A Will is an entirely separate document to the Powers of Attorney. A Will is only for when you pass away, a Power of Attorney is only for when you are alive. Your Executors and Attorneys may be the same people, but they are entirely different roles. Executors have no authority to act on your behalf in any situation while you are still alive. The only way to appoint someone to assist you while you are alive with financial, property and healthcare decisions is by putting in place Powers of Attorney and appointing an Attorney.
“I’m not ill at the moment so I’ll wait to see if I get ill before I put the Powers of Attorney in place”
This is risky and we would not advise you to do this. Your Powers of Attorney can only be put in place by you. You must appoint your own Attorneys and you must have mental capacity to do this. If you wait until you’re unwell and you actually need the Powers of Attorney, it may be too late for you to put them in place. Your family will then have to apply to the Court of Protection to make decisions on your behalf.
“I don’t want to put in place Powers of Attorney because I don’t want to lose control over my finances or health decisions while I still have capacity to make my own decisions”
This is a common worry for people in relation to Powers of Attorney. A Property and Finance Power of Attorney can become active to allow your Attorneys to assist you with financial and property matters while you still have mental capacity. However, it cannot be used without your consent so you will still have control over your financial and property decisions.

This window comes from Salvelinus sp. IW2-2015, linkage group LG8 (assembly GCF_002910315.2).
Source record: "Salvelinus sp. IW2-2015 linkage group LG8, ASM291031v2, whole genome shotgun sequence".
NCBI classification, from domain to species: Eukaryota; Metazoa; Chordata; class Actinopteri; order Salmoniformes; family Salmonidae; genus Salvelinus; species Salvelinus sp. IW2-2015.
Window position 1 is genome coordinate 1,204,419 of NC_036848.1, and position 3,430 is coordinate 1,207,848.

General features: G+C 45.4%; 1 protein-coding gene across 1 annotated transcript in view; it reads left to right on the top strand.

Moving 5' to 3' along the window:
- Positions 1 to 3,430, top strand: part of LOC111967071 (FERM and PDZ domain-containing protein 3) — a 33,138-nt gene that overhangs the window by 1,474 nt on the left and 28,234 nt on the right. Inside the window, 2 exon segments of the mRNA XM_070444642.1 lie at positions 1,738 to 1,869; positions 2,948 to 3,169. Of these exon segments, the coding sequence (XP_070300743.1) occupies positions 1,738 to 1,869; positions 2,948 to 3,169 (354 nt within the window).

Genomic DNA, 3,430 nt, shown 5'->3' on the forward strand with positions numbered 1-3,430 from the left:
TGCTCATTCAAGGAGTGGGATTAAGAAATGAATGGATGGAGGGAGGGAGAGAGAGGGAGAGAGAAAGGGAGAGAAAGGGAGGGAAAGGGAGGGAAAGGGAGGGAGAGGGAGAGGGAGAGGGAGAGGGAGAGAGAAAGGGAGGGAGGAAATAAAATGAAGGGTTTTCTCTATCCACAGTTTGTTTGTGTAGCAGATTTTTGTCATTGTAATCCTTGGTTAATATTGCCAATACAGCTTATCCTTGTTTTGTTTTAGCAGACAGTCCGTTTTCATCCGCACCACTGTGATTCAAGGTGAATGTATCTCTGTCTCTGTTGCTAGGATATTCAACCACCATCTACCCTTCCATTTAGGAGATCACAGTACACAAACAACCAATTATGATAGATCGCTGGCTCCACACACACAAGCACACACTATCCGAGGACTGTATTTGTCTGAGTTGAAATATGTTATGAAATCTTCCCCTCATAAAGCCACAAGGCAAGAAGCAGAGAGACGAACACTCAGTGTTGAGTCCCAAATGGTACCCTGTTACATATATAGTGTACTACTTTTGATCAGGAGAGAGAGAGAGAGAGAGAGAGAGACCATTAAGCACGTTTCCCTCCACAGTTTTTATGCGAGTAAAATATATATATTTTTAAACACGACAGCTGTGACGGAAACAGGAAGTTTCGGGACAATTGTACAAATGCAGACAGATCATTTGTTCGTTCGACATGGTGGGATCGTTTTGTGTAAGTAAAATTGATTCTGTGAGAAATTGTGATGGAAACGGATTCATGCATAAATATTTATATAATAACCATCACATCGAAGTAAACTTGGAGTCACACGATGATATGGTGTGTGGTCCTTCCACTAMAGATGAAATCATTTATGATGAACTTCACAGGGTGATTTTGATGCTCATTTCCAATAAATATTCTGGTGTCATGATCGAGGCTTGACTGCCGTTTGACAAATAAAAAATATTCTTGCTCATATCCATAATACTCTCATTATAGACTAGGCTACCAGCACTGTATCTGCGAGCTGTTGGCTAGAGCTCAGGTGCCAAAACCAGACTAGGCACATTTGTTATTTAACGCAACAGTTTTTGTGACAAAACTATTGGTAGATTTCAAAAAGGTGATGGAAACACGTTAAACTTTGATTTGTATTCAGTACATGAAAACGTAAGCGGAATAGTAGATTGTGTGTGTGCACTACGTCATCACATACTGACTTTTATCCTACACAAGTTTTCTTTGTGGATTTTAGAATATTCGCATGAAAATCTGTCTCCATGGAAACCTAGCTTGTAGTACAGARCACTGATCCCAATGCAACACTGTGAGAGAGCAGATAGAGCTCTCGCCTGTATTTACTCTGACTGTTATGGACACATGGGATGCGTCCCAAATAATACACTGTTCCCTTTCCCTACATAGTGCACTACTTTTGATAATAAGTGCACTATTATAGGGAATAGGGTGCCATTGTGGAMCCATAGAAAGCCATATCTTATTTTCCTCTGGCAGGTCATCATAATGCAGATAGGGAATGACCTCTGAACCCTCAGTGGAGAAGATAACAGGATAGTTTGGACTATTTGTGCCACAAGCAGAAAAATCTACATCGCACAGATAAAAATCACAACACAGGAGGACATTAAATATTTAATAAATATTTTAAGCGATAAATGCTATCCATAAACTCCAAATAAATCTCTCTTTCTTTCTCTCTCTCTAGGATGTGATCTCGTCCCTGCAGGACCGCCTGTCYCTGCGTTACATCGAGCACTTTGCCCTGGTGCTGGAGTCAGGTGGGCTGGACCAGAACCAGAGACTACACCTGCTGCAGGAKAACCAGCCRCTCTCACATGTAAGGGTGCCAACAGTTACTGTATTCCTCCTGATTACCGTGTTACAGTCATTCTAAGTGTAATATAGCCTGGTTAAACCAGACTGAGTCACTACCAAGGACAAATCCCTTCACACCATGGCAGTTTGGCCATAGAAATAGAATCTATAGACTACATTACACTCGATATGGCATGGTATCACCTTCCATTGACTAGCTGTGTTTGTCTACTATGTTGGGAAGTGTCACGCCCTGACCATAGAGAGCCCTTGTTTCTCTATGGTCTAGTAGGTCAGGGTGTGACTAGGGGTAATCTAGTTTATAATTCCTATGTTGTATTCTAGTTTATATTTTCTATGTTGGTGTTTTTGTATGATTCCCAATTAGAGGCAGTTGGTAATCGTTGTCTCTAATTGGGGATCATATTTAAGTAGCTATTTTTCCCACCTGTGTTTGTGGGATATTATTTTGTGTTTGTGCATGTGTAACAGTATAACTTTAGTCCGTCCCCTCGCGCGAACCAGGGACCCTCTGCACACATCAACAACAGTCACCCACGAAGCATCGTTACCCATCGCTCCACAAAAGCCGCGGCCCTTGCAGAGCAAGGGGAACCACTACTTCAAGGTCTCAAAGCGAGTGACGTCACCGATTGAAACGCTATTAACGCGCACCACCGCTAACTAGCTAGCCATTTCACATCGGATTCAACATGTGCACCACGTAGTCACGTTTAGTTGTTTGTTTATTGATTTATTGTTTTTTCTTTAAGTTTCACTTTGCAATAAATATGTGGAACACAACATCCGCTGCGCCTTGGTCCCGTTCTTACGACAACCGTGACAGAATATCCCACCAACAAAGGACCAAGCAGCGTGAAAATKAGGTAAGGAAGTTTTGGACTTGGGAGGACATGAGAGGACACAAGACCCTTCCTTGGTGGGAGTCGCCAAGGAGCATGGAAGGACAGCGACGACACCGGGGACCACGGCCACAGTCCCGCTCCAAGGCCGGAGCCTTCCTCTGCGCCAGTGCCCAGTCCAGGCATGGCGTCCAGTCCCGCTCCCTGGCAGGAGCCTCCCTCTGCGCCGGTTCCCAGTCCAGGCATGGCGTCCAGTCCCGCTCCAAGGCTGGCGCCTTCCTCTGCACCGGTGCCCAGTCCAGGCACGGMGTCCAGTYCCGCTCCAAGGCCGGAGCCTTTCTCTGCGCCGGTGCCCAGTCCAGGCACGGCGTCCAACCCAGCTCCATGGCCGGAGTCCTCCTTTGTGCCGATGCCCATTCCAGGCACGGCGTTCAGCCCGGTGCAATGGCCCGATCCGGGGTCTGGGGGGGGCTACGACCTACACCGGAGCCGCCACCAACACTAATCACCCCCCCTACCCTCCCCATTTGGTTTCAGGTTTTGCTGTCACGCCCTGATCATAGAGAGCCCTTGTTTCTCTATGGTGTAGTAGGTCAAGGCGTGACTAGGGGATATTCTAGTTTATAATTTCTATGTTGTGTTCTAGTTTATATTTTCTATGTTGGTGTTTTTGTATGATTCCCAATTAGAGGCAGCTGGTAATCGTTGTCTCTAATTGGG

A Health and Welfare Power of Attorney can only become active if and when you lose mental capacity to make your own decisions and cannot be used while you have mental capacity.
We tell our clients who are worried about losing control of their affairs that the only way to keep control is by putting in place Powers of Attorney. This is because, should you become unwell, it is your appointed Attorneys making decisions for you in your best interests and in the way that you have directed them to do. Without Powers of Attorney, those decisions will be made by a court and/or someone you haven’t appointed to act for you.
We hope this article has cleared up some myths and misunderstandings about Powers of Attorney, but if you would like to discuss this further please contact us on 0161 749 9000 or via the website for a free, initial informal chat. We offer home appointments and fixed fees as standard.